“I have been crucified with Christ; it is no longer I who live, but Christ lives in me and the life which I now live in the flesh I live by faith in the Son of God, who loved me and gave Himself for me.”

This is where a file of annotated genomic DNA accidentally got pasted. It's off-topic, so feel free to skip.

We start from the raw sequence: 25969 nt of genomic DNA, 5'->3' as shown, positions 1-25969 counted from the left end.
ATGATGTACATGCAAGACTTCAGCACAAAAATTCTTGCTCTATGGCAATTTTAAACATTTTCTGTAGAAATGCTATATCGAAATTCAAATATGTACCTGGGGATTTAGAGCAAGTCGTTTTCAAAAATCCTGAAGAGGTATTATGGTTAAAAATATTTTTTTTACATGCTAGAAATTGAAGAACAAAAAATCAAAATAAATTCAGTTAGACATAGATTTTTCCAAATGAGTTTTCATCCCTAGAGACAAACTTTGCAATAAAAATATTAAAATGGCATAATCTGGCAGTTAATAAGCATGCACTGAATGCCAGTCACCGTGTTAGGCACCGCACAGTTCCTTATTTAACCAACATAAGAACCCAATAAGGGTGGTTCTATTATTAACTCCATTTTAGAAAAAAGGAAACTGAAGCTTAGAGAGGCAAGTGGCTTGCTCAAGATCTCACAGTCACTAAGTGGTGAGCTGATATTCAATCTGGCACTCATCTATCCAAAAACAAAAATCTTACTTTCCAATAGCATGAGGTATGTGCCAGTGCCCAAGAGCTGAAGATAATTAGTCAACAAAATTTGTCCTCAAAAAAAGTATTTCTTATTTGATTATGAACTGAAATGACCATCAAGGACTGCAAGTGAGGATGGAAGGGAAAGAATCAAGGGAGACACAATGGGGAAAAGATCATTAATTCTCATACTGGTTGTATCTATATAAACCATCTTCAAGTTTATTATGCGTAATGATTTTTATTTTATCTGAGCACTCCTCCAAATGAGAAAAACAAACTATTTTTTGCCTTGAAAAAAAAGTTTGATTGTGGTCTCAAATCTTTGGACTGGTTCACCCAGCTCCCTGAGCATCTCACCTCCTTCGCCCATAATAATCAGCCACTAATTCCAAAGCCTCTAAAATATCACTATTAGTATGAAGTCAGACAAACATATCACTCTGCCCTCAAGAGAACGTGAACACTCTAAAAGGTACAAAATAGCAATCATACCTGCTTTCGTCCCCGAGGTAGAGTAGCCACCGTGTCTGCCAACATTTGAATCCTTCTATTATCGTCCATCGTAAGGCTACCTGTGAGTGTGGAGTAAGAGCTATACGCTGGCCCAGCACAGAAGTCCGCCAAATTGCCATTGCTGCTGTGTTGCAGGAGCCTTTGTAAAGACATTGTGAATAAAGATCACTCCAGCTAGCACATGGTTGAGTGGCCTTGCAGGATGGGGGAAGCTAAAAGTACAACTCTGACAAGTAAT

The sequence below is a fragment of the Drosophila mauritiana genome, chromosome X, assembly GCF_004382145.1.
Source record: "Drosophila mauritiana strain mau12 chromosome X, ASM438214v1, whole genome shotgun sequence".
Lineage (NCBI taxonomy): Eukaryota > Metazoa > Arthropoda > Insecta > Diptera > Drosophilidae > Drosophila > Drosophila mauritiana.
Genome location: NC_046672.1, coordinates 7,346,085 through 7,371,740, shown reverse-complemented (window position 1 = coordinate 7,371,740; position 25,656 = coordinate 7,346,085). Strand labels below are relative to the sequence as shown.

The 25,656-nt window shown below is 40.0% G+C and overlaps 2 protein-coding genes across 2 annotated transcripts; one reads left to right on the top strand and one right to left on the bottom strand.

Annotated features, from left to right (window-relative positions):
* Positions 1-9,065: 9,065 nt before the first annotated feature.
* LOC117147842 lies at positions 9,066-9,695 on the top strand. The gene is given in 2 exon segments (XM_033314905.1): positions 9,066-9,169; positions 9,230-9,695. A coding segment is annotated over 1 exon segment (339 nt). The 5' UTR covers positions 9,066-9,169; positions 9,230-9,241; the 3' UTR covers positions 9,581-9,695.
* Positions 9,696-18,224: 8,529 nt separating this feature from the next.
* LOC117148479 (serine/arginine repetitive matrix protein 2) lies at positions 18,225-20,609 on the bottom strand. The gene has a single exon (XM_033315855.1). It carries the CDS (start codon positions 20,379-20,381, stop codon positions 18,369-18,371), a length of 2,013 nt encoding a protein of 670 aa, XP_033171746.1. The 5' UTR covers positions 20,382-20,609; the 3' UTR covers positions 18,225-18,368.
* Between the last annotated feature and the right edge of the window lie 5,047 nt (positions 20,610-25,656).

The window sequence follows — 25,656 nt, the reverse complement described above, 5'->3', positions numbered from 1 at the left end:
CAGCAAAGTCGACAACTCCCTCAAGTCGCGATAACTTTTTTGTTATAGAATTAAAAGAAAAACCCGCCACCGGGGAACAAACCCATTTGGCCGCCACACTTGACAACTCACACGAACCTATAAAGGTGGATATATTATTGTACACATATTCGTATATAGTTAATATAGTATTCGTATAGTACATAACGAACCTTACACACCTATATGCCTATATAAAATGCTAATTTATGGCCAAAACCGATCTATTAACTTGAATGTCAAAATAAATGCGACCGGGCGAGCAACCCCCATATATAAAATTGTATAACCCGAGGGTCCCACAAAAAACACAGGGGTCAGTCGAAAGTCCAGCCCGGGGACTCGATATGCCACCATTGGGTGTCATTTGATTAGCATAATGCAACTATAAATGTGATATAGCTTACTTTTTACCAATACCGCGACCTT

The Bible teaches that all of us come into the world with inherited sin natures, sin natures that disqualify us from citizenship in heaven. Christ’s redemptive work, however, made it possible for sinners to be regenerated, to be “born again” with new, sinless spiritual natures. Of course, this necessitates the death of the “old man,” the former sinful persons we used to be. Christ the Lord insisted that to be His disciple, one must “deny himself, and take up his cross daily” (Luke 9:23). This is a common theme that winds its way through all of Scripture. In the Old Testament, for instance, we see Moses interceding for rebellious Israel. For his intercession to be successful, he first fasted and prostrated himself (Deuteronomy 9:18, 25-26). He had to become, as it were, as good as dead. We see this again in the case of Jonah, whose successful mission to Nineveh was preceded by his being eaten by a fish (Jonah 1-4)! Daniel is another example. This faithful servant of God was thrown into a den of lions overnight. To all concerned, this meant certain death (Daniel 6). The greatest example of all, of course, is the Lord Jesus Himself, who not only became as good as dead at the dawn of His earthly ministry (Matthew 4:1-2), He actually tasted death for every man (Hebrews 2:9). Christ’s successful ministry necessitated His dying; it was for this reason that He came into the world (John 12:27). His death both reconciled us to God (Romans 5:10) and defeated Satan (Hebrews 2:14). The Good Shepherd who laid His life down for the sheep now asks us to lay our old lives down. This may sound difficult, even intimidating, but the Bible insists this is the only way to a right relationship with God and to a life of real freedom (Galatians 5:24). Paul explained, “For if we have been united together in the likeness of His death, certainly we also shall be in the likeness of His resurrection, knowing this, that our old man was crucified with Him, that the body of sin might be done away with, that we should no longer be slaves of sin. For he who has died has been freed from sin (Romans 6:5-7). Living the crucified life isn’t always easy, however, it takes effort to “die daily” (1 Corinthians 15:31). When our old nature with its sinful desires begins to surface, remember that our faithful and merciful High Priest sympathizes with us in our struggles and stands ready to help (Hebrews 4:15-17). Remember also that you are part of a local community of believers, a church family you can lean into for support. May these meditations be a help to you today, dear saints.